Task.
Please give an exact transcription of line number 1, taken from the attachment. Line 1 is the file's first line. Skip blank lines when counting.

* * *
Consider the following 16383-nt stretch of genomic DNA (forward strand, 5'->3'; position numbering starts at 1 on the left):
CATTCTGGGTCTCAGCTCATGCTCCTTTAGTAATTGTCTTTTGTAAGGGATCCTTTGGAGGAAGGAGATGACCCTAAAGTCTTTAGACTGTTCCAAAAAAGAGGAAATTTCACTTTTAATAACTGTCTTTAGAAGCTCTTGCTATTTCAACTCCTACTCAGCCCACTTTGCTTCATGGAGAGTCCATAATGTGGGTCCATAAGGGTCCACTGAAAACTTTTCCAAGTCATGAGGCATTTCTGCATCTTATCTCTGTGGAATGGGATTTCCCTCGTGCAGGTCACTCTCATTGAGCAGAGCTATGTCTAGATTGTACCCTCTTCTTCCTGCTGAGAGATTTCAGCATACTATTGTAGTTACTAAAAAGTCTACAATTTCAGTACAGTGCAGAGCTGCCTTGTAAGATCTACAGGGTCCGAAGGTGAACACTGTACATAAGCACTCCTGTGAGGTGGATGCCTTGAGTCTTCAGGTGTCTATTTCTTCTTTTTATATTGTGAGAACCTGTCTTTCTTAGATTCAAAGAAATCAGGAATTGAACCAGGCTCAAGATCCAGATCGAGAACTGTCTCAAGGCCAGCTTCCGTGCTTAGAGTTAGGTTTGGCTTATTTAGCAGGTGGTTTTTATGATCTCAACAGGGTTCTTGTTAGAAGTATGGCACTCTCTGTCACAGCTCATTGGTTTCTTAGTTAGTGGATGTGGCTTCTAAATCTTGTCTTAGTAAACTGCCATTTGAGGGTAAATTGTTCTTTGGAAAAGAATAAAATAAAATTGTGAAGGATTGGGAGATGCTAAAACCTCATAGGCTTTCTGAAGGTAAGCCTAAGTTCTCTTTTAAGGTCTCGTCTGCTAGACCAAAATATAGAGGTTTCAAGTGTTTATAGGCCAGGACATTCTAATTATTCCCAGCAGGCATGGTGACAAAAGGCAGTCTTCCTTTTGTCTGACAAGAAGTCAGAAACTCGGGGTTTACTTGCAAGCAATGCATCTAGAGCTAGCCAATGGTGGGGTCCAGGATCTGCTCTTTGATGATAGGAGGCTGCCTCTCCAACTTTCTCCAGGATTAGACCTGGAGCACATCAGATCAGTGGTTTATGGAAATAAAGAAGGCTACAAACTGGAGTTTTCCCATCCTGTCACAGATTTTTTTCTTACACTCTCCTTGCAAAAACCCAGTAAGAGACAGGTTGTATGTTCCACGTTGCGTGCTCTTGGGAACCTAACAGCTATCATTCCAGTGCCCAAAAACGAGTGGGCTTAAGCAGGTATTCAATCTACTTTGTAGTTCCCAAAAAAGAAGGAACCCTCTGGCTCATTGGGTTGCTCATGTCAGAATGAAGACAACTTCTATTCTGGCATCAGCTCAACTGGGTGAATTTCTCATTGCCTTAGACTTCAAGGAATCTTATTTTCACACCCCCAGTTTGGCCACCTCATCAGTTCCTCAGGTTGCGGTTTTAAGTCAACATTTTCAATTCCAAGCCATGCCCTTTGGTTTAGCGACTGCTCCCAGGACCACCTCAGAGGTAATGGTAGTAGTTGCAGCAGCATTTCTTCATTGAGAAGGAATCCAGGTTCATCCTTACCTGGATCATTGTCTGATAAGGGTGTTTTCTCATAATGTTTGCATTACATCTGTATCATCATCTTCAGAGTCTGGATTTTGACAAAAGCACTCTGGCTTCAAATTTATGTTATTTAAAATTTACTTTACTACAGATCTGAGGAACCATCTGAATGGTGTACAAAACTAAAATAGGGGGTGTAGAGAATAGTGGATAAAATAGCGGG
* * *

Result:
Consider the following 16383-nt stretch of genomic DNA (forward strand, 5'->3'; position numbering starts at 1 on the left):